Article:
Harley-Davidson plans to shift some motorcycle production away from the US to avoid the “substantial” burden of European Union tariffs.
Last week, the EU imposed retaliatory tariffs on US goods, including bourbon, orange juice and motorcycles.
The measures are a response to new US duties on steel and aluminium imports.
Wisconsin-based Harley-Davidson said the increased cost from the tariffs threaten its international sales, which it has been trying to expand.
The company has assembly plants in Australia, Brazil, India and Thailand as well as in the US.
It said it would raise investment in its international plants, though it did not say which ones.
“To address the substantial cost of this tariff burden long-term, Harley-Davidson will be implementing a plan to shift production of motorcycles for EU destinations from the US to its international facilities to avoid the tariff burden,” the company said.
Harley-Davidson said it expected the ramp-up in production to take nine to 18 months.
- EU tariffs on US goods come into force
- Who is losing out from Trump’s tariffs?
The move is one of the most visible consequences of the trade disputes triggered by US President Donald Trump’s decision to levy tariffs on steel and aluminium imports.
Mr Trump says the duties are necessary to protect the US steel and aluminium industries, which are vital to national security.
They have drawn retaliation from the EU, Canada, Mexico, India and others while driving up the cost of metals for manufacturers in the US.
US companies that range from boat-builders to nail manufacturers have warned about the consequences of escalating trade tensions.
However, the tariffs have also helped to spur investment in US steel plants.
For example, British-owned GFG Alliance, has said it plans to invest $5bn over several years to reopen a shuttered steel plant in South Carolina. The firm says the move will put about 125 people back to work “immediately”.
‘Only sustainable option’
Harley-Davidson said the EU’s tariffs would add, on average, $2,200 (£1,660) to each bike exported to Europe from the US as the import tax increases from 6% to 31%.
Harley, which sold nearly 40,000 motorcycles in Europe last year, said it planned to absorb those costs which are expected to add between $30m and $45m to its expenses this year.
The company said that passing the costs onto customers “would have an immediate and lasting detrimental impact to its business in the region”.
It said the tariffs make shifting production “the only sustainable option to make its motorcycles accessible to customers in the EU and maintain a viable business in Europe”.
Harley-Davidson, which has been focused on expanding its overseas sales, said it remained committed to US manufacturing.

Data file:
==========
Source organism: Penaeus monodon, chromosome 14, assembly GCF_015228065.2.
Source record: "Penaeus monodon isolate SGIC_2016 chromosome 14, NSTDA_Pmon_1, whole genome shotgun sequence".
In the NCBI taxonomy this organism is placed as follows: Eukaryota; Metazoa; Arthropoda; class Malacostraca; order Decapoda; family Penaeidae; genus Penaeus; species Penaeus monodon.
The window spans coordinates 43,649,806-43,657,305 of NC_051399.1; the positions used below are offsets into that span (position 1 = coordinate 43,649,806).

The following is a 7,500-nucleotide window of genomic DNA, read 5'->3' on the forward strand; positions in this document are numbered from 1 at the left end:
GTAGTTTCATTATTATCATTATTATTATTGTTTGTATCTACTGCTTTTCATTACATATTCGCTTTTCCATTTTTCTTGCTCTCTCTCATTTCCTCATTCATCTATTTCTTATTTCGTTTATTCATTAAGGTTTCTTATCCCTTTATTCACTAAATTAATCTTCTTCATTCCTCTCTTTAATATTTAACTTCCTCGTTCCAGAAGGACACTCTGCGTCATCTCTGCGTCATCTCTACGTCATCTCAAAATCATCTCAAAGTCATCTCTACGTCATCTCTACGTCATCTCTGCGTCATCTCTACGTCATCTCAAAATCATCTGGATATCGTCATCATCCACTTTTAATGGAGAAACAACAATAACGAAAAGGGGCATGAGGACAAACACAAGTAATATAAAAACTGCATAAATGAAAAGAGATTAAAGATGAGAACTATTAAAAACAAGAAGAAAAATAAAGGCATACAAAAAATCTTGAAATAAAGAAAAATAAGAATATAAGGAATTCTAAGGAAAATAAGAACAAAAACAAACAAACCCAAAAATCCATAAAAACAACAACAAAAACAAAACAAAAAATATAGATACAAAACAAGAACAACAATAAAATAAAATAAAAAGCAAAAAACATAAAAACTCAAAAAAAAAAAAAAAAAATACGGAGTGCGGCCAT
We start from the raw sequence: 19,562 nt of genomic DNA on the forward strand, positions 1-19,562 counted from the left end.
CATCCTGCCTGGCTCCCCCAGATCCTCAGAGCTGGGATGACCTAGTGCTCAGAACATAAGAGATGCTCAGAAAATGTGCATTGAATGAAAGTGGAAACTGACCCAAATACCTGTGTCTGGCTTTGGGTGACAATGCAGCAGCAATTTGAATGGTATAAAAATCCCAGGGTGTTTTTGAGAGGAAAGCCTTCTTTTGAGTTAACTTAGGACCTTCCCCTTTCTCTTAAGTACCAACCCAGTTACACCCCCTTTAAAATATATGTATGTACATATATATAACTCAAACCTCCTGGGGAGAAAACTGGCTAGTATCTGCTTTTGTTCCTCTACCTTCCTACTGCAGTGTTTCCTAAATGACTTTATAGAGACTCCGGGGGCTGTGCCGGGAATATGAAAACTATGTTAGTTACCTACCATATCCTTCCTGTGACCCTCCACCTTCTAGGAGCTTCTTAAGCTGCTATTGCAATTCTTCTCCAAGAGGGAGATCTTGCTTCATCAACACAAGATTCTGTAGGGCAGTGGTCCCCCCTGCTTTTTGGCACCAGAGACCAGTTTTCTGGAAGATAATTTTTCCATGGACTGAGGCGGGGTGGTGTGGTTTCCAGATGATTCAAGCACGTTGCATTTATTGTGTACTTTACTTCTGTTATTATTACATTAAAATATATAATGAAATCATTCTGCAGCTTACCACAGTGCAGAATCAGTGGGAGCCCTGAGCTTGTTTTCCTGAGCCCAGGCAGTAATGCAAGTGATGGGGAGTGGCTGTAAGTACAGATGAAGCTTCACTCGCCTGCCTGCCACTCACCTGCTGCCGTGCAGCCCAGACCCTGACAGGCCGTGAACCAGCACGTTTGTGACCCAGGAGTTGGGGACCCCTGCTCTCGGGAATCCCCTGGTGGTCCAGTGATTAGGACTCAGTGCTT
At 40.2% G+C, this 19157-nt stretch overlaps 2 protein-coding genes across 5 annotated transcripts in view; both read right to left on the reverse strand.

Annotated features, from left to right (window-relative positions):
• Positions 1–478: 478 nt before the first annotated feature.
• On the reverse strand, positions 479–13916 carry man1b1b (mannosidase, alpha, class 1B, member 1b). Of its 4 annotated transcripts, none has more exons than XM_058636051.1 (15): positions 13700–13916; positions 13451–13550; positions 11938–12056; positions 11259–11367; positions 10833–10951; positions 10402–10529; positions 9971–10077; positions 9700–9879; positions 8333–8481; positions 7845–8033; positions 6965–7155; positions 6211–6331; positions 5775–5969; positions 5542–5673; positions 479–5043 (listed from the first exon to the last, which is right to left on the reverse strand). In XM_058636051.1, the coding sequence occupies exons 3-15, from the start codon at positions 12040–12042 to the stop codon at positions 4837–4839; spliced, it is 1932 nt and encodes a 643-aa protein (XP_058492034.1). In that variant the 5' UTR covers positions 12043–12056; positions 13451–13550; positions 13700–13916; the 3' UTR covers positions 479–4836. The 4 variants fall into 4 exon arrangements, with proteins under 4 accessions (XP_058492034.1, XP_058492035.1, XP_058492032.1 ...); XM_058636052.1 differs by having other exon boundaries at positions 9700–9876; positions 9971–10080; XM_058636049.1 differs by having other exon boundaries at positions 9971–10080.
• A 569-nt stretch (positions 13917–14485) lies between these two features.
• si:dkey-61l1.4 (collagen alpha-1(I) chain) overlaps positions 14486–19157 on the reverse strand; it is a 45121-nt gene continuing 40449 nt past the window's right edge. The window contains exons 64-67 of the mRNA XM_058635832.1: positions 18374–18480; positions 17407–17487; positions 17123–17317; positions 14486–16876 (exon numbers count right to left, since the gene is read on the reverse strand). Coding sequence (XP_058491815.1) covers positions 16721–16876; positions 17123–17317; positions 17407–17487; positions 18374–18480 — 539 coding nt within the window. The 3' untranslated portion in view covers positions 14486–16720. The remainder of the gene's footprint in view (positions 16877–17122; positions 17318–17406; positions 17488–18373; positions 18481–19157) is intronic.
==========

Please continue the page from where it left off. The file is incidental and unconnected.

The company employed about 2,100 people at manufacturing plants in the US at the end of last year.
It had already announced plans to close a plant in Kansas City, Missouri – a decision which workers claimed was due to the opening of a new facility in Thailand.
Harley-Davidson has disputed those allegations, arguing the move was about boosting overseas sales.
Kim Gittleson, New York Business Correspondent
In early 2017, President Donald Trump met with executives from Harley-Davidson who he thanked for “building things in America”.
But just over a year later, Harley serves as a sobering example of what happens when Trump’s America First trade policy collides with the rest of the world.
While Harley-Davidson had been struggling financially well before the EU’s retaliatory tariffs went into effect, the import duties of 25% certainly didn’t help matters.
It is worth mentioning that Harley could make the decision to shift production because it had chosen, in 2017, to open a new manufacturing plant in Thailand.
At the time, the company said it was moving manufacturing there to avoid a different tariff: this one being the 60% duty levied on Thai imports. That decision, of course, was made after Trump decided to pull out of the Trans-Pacific Partnership, a trade treaty that Harley had said it supported.
All of which goes to show that when it comes to “winning” a trade war, the only certainty is the unintended consequences that inevitably result when decades of trade policy are reversed in a matter of months.
United Steelworkers, which represents some Harley employees and has supported some of the president’s tariff announcements, said it does not know yet how the company’s decision will affect US employment.
Michael Bolton, a director at United Steelworkers, said: “Harley’s desire to improve sales both domestically and abroad predates the Trump administration’s tariffs, as does the company’s willingness to build assembly facilities overseas to avoid tariffs.
“The company built its reputation and image by making motorcycles here, and if the company wants to continue to market itself as an iconic American brand both at home and abroad, it needs to focus on US production,” he added.
‘Headwind to hiring’
Mr Trump had made raising manufacturing employment a goal, but economists warn that the escalating trade tensions are likely to be counter-productive.
In addition to the metals tariffs, the Trump administration has also said it will impose tariffs on $34bn of Chinese goods starting on 6 July as punishment for violations of intellectual property protections.
China is due to retaliate in kind.
Mr Trump has also threatened tariffs on foreign cars and auto parts, arguing that firms should make such products in the US.